Use of compost made from yard debris for enhancing vineyard soil quality
Great vines start in the vineyard. Great vineyards start with the soil.
Good vineyard managers know that soil characteristics interact with irrigation management when producing high quality wine grapes. Soil moisture and other soil characteristics are managed throughout the year to produce the best grape quality, reduce excessive canopy formation and regulate crop levels.
Good vineyard soils typically have several common characteristics, including good drainage with accessible rooting depths. In Southern California, vineyards are on landscapes that are naturally graced with quick draining soils yet may be extremely low in soil organic matter.
Low organic matter may compromise other soil characteristics important to good grape production, such as soil structure, the activities of beneficial microorganisms and the ability to supply needed nutrients to the vine.
With ample organic matter, the rooting zones wet up more effectively under irrigation and then retain this moisture longer. When soil moisture changes slower, vine roots are less likely to experience the most extreme wilting points or be drowned by excess water.
Because organic matter is the energy source that supports a healthy soil food chain, additions of compost generally increase populations of beneficial microorganisms. Healthy soil populations produce vines better able to resist pests and disease outbreaks.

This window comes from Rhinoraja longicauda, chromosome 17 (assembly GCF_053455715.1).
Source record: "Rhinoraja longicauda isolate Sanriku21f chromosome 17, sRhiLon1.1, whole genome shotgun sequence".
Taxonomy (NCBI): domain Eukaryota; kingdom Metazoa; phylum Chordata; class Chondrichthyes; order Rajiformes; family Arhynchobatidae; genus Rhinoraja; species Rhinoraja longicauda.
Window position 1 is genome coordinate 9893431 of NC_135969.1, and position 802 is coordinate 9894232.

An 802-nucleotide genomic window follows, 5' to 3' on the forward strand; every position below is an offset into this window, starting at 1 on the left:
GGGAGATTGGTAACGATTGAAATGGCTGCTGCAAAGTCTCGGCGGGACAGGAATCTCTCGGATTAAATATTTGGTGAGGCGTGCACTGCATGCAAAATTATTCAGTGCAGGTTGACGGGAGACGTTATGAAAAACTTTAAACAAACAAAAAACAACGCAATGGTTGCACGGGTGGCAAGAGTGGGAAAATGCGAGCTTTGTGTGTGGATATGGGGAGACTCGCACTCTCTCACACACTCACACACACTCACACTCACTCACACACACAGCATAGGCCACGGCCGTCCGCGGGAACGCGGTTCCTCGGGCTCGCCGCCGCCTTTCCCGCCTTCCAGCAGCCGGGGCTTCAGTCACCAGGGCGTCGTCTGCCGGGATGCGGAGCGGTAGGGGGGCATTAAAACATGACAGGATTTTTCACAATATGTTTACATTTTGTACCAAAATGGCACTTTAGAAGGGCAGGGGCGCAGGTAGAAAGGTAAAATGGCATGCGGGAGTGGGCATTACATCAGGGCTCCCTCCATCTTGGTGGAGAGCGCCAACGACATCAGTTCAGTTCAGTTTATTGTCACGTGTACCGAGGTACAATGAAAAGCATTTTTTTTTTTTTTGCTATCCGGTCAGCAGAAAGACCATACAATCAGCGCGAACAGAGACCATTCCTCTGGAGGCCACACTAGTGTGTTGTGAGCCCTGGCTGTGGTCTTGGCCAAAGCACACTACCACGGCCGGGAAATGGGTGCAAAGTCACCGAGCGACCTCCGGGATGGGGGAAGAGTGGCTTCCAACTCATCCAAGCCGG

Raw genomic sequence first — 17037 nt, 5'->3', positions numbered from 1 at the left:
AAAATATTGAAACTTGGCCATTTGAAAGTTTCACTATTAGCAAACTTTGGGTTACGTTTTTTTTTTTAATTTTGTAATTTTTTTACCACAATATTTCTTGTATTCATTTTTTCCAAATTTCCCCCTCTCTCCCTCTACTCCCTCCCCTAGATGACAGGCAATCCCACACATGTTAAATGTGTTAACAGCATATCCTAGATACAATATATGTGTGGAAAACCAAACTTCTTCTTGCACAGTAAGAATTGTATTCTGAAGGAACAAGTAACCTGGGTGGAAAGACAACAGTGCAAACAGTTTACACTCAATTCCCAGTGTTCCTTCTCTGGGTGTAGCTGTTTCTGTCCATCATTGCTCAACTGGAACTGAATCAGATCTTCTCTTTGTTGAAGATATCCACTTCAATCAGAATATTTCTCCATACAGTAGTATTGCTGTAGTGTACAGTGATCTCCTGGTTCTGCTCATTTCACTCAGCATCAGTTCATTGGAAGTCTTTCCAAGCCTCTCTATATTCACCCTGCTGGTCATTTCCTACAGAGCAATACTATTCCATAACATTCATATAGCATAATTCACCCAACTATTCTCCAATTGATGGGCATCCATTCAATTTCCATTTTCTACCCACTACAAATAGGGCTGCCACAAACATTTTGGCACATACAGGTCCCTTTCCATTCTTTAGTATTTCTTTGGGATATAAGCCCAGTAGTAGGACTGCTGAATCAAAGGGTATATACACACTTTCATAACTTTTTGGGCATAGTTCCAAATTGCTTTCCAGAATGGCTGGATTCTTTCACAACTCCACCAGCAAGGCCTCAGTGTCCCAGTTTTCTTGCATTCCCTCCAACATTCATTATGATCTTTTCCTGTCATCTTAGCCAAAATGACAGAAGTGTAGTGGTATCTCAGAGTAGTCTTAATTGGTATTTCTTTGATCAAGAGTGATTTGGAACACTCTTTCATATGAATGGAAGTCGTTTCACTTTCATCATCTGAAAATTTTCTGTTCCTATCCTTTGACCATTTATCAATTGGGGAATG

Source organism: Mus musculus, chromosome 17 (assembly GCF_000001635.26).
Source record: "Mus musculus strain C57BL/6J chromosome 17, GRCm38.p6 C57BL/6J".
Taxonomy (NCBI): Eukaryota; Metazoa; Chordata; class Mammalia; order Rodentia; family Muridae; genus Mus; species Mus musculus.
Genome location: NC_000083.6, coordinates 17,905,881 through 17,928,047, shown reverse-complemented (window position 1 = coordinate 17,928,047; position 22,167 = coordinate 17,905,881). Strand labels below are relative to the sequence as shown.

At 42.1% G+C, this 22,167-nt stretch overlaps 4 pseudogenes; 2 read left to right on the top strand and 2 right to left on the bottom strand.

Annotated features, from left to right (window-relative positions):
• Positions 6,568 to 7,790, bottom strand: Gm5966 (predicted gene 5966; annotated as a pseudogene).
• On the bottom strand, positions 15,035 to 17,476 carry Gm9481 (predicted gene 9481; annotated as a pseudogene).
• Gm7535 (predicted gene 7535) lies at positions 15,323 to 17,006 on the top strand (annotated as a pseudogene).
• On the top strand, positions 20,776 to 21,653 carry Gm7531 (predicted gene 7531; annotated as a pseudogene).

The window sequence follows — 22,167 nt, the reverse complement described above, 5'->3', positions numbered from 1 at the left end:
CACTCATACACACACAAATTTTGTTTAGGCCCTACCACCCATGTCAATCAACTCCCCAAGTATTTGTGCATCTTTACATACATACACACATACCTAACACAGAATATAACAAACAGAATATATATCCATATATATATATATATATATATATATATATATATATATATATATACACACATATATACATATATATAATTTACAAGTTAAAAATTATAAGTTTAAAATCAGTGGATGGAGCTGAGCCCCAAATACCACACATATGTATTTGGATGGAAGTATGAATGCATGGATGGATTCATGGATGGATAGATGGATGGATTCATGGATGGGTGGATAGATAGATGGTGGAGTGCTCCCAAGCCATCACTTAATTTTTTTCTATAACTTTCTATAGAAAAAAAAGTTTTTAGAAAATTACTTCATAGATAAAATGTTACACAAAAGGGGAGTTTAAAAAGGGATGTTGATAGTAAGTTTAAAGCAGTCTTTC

The formation of good soil structure is dependent on the activity of many soil organisms. The advantage of having good soil structure is that it fights soil compaction and reduces wind erosion, keeping the soil where it belongs in the vineyard and allowing roots to more easily penetrate and breathe. Without organic matter, good soil structure may deteriorate or never form.
Soil amendments are one way to increase organic matter and there are several common types of amendments that can be used. However, not all amendments are suitable for vineyards. For example, organic amendments made from manure may be high in salts and soluble nitrogen, resulting in excessive canopy formation and salt affected soils.
Yard debris compost is a soil amendment suitable for winegrape vineyards. Yard debris compost generally does not have high amounts of readily available nitrogen. The nitrogen present is generally in the slow release form. In most yard debris composts, less than 1 percent of the nitrogen and phosphorus is in the available form, and the remainder is in a complex organic form that releases slowly over time.
Yard debris compost is made from the decomposition of plant materials, such as leaves, grass, tree and shrub trimmings. Commercial composting is a process that includes a heating cycle that kills pathogens and weed seeds that may be in the original feedstocks.
The compost is usually applied and incorporated into the soil using mechanical equipment. CBM Compost compliments other soil additives and management practices, such as fertilizers, pesticides, herbicides and cover crops.
An early Spring application of yard debris compost approximately 3 inches thick as a top mulch can be used for weed control. This same material can be tilled in the Fall as preparation for the following season. Application rates from 10 to 20 tons per acre (15 to 30 cubic yards per acre) are recommended to realize the benefits of using yard debris compost. 65 cubic yards spread over one acre is about 1/2 inch deep.